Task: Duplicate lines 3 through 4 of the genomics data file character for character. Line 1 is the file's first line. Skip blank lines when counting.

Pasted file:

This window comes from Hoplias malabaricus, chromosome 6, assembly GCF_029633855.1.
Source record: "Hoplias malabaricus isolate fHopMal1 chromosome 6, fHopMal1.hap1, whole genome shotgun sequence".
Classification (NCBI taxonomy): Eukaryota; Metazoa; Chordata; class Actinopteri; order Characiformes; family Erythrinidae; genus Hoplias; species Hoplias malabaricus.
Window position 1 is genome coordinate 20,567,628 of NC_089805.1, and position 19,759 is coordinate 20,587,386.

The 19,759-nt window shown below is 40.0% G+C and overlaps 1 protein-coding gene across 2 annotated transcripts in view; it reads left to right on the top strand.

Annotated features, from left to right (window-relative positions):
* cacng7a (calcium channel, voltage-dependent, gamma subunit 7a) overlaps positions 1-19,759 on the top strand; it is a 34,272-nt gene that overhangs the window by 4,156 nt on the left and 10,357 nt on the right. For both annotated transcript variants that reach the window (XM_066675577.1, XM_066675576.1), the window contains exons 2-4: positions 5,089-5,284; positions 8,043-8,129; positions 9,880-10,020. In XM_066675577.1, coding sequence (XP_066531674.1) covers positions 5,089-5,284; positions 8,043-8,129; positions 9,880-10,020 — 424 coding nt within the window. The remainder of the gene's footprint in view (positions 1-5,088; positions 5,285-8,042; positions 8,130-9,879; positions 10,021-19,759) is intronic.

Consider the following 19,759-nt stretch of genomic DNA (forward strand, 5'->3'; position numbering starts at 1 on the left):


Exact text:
Classification (NCBI taxonomy): Eukaryota; Metazoa; Chordata; class Actinopteri; order Characiformes; family Erythrinidae; genus Hoplias; species Hoplias malabaricus.
Window position 1 is genome coordinate 20,567,628 of NC_089805.1, and position 19,759 is coordinate 20,587,386.